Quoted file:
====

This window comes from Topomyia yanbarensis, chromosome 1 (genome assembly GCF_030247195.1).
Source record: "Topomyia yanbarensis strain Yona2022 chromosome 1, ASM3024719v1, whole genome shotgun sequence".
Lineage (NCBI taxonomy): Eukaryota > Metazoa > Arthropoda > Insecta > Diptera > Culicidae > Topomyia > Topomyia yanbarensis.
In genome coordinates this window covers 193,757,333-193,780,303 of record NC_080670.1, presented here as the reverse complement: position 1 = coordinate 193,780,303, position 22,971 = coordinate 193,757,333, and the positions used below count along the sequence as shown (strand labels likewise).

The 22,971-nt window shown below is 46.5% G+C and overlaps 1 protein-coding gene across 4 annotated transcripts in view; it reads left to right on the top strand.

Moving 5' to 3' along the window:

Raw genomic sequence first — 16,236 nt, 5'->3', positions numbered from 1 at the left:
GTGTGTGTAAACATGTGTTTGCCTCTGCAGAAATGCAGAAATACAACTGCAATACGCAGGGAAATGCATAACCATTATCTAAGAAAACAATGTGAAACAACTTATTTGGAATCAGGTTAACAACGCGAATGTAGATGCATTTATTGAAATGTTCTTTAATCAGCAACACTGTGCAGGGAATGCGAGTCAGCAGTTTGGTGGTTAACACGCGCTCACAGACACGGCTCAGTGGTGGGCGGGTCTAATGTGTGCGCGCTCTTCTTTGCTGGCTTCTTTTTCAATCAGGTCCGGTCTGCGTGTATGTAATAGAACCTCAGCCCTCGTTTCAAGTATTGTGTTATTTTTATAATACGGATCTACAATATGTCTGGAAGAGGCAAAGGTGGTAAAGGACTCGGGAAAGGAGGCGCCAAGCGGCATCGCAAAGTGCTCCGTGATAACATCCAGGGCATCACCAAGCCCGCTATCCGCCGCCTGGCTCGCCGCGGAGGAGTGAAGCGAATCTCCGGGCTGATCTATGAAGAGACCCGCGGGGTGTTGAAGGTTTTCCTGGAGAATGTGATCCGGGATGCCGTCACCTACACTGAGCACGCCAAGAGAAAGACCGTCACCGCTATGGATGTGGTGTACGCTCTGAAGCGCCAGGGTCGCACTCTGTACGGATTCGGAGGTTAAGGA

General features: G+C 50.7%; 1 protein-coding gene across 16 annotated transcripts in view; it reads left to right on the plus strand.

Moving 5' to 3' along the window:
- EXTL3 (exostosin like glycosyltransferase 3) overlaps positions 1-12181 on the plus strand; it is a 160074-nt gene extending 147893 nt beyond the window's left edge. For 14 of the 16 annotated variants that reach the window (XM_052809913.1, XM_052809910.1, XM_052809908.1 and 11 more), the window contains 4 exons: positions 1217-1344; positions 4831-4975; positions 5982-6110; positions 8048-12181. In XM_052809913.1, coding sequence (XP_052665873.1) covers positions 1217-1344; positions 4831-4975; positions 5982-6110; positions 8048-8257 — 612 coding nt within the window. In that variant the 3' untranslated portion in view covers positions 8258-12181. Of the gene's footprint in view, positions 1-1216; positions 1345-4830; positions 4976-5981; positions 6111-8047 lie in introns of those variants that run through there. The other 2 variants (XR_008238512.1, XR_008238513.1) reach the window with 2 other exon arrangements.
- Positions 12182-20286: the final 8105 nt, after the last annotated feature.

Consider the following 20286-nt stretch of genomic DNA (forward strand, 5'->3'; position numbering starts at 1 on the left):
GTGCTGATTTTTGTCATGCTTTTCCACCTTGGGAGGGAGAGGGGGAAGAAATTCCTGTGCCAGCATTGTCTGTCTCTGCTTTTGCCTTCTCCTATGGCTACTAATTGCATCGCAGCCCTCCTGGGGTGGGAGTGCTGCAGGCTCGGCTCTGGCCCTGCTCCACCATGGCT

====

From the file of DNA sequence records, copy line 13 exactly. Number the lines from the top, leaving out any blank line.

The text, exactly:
Consider the following 20286-nt stretch of genomic DNA (forward strand, 5'->3'; position numbering starts at 1 on the left):